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Walden University







Lidia Escalona Valdes
MMBA-6252V-1 International Finance
Walden University
Professor: Dr. Tim Truitt, PhD
22th of June, 2014

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Chapter 5
1. Using the American term quotes from Exhibit 5.4, calculate the one-, three-, and six-
month forward cross-exchange rates between the Canadian dollar and the Swiss franc. State
the forward cross-rates in "Canadian" terms.
The cross-rate formula we want to use is: S(j/k) = S($/k)/S($/j)
F1(CD/SF) = .8485/.8037 = 1.0557
F3(CD/SF) = .8517/.8043 = 1.0589
F6(CD/SF) = .8573/.8057 = 1.0640
Canadian Dollar 0.9629
1 Month 0.9628
3 Month 0.9624
6 Month 0.9614

Switzerland Franc 0.8662
1 Month 0.8671
3 Month 0.8686
6 Month 0.8715

2. Restate the following one-, three-, and six-month outright forward European term bid-ask
quotes in forward points.
Spot 1.3431 1.3436
One Month 1.3432 1.3442
Three Month 1.3448 1.3463
Six Month 1.3488 1.3508
One-Month 01-06
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Three-Month 17-27
Six-Month 57-72
The bid and offer prices are the key components of a stock quote. When an investor comes
to the market to buy or sell a stock, quotation tells the minimum price you can buy
(demand) and the maximum price at which you can sell (the supply). The easiest way to
understand it is to look at the operation from the other end: someone is willing to bid for
your action if you want to sell, and someone is suing both the action you want to buy.
3.Given the following information, what are the NZD/SGD currency against cur- rency bid-
ask quotations?
American
Terms
European
Terms

Bank
Quotations
Bid Ask Bid Ask
New
Zealand
Dollar
.7265 .7272 1.3751 1.3765
Singapore
Dollar
.6135 .6140 1.6287 1.6300

The text implies:
Sb(NZD/SGD) = Sb($/SGD) x Sb(NZD/$) = .6135 x 1.3765 = .8445.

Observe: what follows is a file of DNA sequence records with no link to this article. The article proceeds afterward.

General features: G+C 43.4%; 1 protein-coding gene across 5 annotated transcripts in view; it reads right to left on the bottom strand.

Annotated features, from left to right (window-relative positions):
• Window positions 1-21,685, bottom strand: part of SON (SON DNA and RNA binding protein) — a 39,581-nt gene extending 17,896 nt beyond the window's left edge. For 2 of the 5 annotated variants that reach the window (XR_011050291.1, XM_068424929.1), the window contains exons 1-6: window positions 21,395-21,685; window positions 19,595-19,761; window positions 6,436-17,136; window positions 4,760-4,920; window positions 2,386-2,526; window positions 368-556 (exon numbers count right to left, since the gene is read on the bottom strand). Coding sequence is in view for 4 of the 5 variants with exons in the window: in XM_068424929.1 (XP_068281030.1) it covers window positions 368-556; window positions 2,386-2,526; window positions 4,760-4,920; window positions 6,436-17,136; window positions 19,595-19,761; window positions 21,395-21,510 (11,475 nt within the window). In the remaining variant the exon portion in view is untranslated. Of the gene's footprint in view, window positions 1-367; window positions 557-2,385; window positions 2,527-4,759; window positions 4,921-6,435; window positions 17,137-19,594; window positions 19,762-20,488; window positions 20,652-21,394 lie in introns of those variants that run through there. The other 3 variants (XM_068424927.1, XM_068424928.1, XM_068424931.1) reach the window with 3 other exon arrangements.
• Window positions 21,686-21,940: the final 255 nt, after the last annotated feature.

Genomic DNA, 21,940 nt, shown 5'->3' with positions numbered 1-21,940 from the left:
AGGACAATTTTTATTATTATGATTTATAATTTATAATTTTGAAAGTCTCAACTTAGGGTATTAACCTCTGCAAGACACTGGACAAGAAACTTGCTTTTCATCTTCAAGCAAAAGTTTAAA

The reciprocal:
1/Sb(NZD/SGD) = Sa(SGD/NZD) = 1.1841.
Analogously, it is implied that Sa(NZD/SGD) = Sa($/SGD) x Sa(NZD/$) = .6140 x
1.3765 = .8452.
The reciprocal, 1/Sa(NZD/SGD) = Sb(SGD/NZD) = 1.1832.
Thus, the NZD/SGD bid-ask spread is NZD0.8445-NZD0.8452 and the
SGD/NZD spread is SGD1.1832-SGD1.1841.
The dollar is the most commonly used in transactions worldwide currency. The answer is
simple: because the dollar is accepted in all countries as payment. Being the most widely
used currency trading activities, it is commonly accepted business and oil or commodities
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that move huge amounts of money, are done primarily in dollars. Change the whole system
would be complicated and expensive, and for this reason the dollar is maintained.
Moreover, as the dollar is supported by a strong economy, it is the currency that the criteria
imposed on prices of products.
4. Doug Bernard specializes in cross-rate arbitrage. He notices the following quotes: Swiss
franc/dollar =SFr1.5971/$ Australian dollar U.S. dollar =A$1.8215/$ Australian
dollar/Swiss franc = A$1.1440/SFr
Ignoring transaction costs, does Doug Bernard have an arbitrage opportunity based on these
quotes? If there is an arbitrage opportunity, what steps would he take to make an arbitrage
profit, and how much would he profit if he has $1,000,000 available for this purpose?
The implicit cross-rate between Australian dollars and Swiss franc is A$/SFr = A$/$ x
$/SFr = (A$/$)/(SFr/$) = 1.8215/1.5971 = 1.1405. But still, the quoted cross-rate is higher
than A$1.1.1440/SFr. So it will be possible a triangular arbitrage.